Greco-Bactrian and later Indo-Greek King (reigned c.165 /155 –130 BC) who administered a large territory in the Northwestern regions of the Indian Subcontinent from his capital at Sagala.- Menander I
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City in Punjab, Pakistan.
Sialkot is believed to be the site of ancient Sagala, a city razed by Alexander the Great in 326 BCE, and then made capital of the Indo-Greek kingdom by Menander I in the 2nd century BCE—a time during which the city greatly prospered as a major centre for trade and Buddhist thought.
City in ancient India, which was the predecessor of the modern city of Sialkot that is located in what is now Pakistan's northern Punjab province.
In the 2nd century BC, Sagala was made capital of the Indo-Greek kingdom by Menander I.
Hellenistic-era Greek kingdom covering various parts of Afghanistan, the northwest regions of the Indian subcontinent, (virtually all of modern Pakistan), and a small part of Iran.
Menander I, being the most well known amongst the Indo-Greek kings, is often referred to simply as “Menander,” despite the fact that there was indeed another Indo-Greek King known as Menander II.
Hellenistic-era Greek state, and along with the Indo-Greek Kingdom, the easternmost part of the Hellenistic world in Central Asia and the Indian Subcontinent from its founding in 256 BC by Diodotus I Soter to its fall c. 120–100 BC under the reign of Heliocles II.
The invasion was completed by 175 BC. This established in the northwestern Indian Subcontinent what is called the Indo-Greek Kingdom, which lasted for almost two centuries until around 10 AD. The Buddhist faith flourished under the Indo-Greek kings, foremost among them Menander I.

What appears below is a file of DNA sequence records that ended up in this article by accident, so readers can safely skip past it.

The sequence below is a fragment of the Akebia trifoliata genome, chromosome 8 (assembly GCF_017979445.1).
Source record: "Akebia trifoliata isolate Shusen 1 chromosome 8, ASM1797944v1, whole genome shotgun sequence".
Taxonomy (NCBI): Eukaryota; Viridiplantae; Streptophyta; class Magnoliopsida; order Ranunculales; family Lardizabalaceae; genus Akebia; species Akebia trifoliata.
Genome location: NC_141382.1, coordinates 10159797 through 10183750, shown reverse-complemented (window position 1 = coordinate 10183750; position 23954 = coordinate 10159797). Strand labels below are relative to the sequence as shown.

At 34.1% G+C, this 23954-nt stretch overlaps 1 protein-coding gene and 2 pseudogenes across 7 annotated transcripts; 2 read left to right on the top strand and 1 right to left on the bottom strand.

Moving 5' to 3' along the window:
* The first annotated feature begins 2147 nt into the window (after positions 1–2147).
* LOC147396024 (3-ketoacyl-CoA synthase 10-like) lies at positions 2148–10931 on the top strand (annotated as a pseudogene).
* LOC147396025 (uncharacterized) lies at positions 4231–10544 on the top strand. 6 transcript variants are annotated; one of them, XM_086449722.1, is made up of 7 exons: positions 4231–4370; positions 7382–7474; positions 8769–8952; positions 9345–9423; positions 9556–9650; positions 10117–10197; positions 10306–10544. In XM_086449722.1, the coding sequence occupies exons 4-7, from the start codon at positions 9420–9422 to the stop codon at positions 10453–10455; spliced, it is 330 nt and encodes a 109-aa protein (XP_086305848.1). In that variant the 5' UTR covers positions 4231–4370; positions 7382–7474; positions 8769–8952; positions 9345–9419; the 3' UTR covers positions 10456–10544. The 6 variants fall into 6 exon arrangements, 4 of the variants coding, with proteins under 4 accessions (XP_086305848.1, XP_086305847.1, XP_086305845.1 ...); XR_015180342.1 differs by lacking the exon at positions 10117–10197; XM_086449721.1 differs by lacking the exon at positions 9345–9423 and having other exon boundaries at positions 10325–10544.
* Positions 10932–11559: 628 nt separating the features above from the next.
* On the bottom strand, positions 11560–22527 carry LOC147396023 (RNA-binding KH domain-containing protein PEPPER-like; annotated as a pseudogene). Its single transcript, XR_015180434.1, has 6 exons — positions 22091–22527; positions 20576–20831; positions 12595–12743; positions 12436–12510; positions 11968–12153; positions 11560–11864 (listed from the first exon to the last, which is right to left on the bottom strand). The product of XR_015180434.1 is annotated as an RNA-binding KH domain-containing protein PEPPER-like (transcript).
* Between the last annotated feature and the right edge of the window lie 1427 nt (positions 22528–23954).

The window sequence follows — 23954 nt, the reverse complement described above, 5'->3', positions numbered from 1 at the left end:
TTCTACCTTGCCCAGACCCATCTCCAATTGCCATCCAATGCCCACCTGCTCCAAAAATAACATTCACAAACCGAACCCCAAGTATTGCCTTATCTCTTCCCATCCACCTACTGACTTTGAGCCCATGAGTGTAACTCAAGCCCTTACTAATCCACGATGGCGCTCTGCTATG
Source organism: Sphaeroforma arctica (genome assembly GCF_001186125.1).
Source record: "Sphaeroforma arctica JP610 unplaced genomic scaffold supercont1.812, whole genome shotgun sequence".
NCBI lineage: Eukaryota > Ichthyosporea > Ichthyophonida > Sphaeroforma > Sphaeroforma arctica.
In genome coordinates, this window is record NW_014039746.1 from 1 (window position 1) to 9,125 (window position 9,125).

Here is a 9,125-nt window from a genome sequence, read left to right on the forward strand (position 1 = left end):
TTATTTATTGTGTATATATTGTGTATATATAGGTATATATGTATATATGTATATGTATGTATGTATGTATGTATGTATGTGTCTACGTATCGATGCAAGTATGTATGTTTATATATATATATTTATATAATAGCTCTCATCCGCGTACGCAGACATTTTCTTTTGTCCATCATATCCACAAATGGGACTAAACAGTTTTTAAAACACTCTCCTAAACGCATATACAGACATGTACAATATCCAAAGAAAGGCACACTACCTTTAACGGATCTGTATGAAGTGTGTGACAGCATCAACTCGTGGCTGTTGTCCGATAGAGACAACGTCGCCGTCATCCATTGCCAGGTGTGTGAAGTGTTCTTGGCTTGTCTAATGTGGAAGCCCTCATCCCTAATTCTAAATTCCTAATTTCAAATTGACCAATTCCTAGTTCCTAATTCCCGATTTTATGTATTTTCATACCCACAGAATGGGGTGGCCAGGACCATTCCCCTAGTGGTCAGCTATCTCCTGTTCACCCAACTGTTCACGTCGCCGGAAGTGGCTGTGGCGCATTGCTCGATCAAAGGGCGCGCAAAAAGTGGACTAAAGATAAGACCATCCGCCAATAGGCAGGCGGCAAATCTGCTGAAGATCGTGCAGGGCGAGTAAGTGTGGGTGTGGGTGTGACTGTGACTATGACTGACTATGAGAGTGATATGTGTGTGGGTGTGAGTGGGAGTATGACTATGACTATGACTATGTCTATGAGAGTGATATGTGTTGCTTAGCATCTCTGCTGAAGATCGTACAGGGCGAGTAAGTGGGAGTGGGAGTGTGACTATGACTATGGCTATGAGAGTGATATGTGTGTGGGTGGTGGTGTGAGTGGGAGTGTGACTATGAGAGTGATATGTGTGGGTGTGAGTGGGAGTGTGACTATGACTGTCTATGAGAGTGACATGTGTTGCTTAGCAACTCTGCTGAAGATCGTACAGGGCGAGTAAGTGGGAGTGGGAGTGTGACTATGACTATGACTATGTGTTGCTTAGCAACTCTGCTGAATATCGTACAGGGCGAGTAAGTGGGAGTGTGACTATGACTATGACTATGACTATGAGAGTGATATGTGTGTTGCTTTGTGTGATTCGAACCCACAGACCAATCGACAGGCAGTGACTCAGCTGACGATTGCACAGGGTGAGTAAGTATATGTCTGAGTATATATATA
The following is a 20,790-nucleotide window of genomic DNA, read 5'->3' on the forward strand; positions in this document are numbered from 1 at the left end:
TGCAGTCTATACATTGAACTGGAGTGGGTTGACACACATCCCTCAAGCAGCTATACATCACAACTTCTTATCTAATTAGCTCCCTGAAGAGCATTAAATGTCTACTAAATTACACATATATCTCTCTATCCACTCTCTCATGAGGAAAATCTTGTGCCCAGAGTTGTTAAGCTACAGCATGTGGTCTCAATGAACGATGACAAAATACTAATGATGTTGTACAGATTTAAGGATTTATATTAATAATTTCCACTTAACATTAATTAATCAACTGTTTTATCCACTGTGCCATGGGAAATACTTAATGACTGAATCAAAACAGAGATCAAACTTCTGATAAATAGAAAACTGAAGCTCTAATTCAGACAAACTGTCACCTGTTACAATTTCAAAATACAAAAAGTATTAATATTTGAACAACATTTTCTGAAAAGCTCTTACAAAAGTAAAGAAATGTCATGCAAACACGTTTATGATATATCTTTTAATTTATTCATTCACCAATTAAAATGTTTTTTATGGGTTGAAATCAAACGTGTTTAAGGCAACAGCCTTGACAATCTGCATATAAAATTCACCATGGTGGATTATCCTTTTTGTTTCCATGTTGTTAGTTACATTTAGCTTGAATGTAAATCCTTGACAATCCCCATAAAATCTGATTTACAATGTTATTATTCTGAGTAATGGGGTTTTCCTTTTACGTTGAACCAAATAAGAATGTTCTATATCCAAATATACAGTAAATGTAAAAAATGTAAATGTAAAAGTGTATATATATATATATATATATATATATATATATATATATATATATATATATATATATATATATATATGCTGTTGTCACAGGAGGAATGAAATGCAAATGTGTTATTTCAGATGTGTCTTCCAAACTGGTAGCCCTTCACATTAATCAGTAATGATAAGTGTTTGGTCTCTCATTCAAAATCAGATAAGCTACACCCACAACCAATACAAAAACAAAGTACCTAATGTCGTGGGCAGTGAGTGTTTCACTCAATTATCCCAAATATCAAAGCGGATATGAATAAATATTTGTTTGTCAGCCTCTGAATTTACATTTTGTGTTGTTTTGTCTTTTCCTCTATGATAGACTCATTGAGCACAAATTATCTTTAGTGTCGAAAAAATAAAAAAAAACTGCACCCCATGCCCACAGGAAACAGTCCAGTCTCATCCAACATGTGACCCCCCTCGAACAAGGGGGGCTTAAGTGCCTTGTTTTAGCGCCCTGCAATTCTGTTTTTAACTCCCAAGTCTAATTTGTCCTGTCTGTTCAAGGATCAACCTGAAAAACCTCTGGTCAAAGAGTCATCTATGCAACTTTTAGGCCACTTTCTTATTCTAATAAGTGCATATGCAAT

The Milinda Pañha is a Buddhist text which dates from sometime between 100 BC and 200 AD. It purports to record a dialogue between the Indian Buddhist sage Nāgasena, and the Indo-Greek king Menander I (Pali: Milinda) of Bactria, who reigned in the 2nd century BC.
Geopolitical, cultural, and historical region in South Asia, specifically in the northern part of the Indian subcontinent, comprising areas of eastern Pakistan and northwestern India.
Menander I Soter ("Menander I the Saviour"; known as Milinda in Indian sources) is the most renowned leader of the era, who conquered Punjab and made Sagala the capital of his Empire.
The word Yona in Pali and the Prakrits, and the analogue "Yavana" in Sanskrit, are words used in Ancient India to designate Greek speakers.
King Milinda and his bodyguard of "500 Yonas" in the Milinda Panha.
Greco-Bactrian and later Indo-Greek king (Yona in Pali language, "Yavana" in Sanskrit) (reigned c. 200–167 BCE), who ruled areas from Bactria to ancient northwestern India.
However, the campaigns to Pataliputra are generally attested to the later king Menander I and Demetrius I probably only invaded areas in Pakistan.
Country in South Asia.
The Indo-Greek Kingdom founded by Demetrius of Bactria (180–165 BCE) included Gandhara and Punjab and reached its greatest extent under Menander (165–150 BCE), prospering the Greco-Buddhist culture in the region.
Ancient Indian dynasty from Magadha that controlled areas of the central and eastern Indian subcontinent from around 185 to 73 BCE.
The Indo-Greek Menander I is credited with either joining or leading a campaign to Pataliputra with other Indian rulers; however, very little is known about the exact nature and success of the campaign.